Obviously there’s a lot to like here, not least that the film centers on two female protagonists, neither of whom adheres to conventional female roles. Meera is particularly appealing, even more so for her potty mouth and frenetic bossiness to everyone around her than her stunning beauty; she drives the story for much of the film. But I was struck most of all by the linguistic hybridism of the dialogue. Characters speak in a rapid-fire amalgam of Hindi and English that really does capture The New India in a way I haven’t seen in many Indian films before. Neither is it just a throwaway element of the film — language is a prominent subject of the film, not least for Jessica’s and Sabrina’s Westernized names, their (Western) Christian faith, and Meera’s Western brassy womanhood.

So am I such a cynical American that this film leaves me caught between disbelief and envy of the film’s optimism? Its determined drive toward a happy ending reminded me of Danny Boyle’s Slumdog Millionaire (2008), which told such a gritty, realistic tale of the fates of poor Indian children in the first half of the film only to opt, in the second half, for a fairy tale of love, almost mystically endowed riches, and dancing. As much as No One Killed Jessica purports to offer a dark view of the new India, where the life of a young woman matters little in comparison with that of the pampered son of the political elite, the film ultimately reassures us of an innate goodness of the Indian people and a journalism dedicated to finding out the truth. This is no The Wire, which never allowed us to believe in truth and justice as core Americanisms.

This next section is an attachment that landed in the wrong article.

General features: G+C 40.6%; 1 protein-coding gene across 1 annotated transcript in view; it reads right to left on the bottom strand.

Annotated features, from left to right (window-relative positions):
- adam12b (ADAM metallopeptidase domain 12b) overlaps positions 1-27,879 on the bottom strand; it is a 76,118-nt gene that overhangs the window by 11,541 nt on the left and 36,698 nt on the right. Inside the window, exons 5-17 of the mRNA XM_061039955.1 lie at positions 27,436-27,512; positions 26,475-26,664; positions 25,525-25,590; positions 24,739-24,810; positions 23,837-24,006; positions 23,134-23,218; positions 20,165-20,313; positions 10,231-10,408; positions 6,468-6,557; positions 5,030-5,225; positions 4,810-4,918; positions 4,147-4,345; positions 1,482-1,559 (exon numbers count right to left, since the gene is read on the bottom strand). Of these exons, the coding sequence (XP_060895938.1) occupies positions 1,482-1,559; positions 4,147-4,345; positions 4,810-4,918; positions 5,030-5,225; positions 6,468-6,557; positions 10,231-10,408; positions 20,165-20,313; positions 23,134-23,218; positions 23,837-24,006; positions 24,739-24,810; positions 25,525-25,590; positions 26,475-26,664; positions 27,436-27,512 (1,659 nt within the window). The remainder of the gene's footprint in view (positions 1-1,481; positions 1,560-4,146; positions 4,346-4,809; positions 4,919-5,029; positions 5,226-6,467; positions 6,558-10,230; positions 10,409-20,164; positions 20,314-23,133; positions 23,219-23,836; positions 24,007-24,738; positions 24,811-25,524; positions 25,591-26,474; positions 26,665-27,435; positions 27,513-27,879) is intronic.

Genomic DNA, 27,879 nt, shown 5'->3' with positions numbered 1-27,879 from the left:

Don’t get me wrong: I love the Crusading Journalist Exposes Corruption narrative (ah, All the President’s Men) but this film’s lack of commitment to the darkness of “the new India” theme hobbles it. In contrast, Aravind Adiga’s magnificent novel The White Tiger did such a better job signaling a different future for the nation. As much as I cried with happiness as the entire city of Delhi attends a candlelight vigil to protest the court’s decision, I couldn’t really believe that the High Court cared in the least how many texts they received from citizens about the case — this turn in the narrative seemed desperately eager to assert the essential goodness of the Indian people and to assure audiences that their opinions matter.

At the same time, even though Manish is eventually convicted, his father doesn’t suffer in the least for his role in perverting justice during the trial; the film asks us to be satisfied that the murderer is put away for life. Yet as I see it, corruption is the real story of the film as it was in Adiga’s novel — and one leaves the film knowing that corruption will continue. Even more than Crusading Journalist narratives, I’m riveted by Whither Are We Tending tales of crime — hence my love of The Wire and films like The Good Shepherd (2006), as well as Henning Mankell’s Wallander mysteries, which ask again and again what is happening in a new Sweden beset with new levels of racism due to unprecedented immigration. Ultimately I think No One Killed Jessica ends up torn between competing narratives — Whither Are We Tending, Crusading Journalist, and The Romance Of An Earnest And Engaged Public — such that one suspects Indian film doesn’t quite yet have the stomach for true cynicism. In the end, after seeing an awful lot of cynical Western films, I think I’m envious of your faith.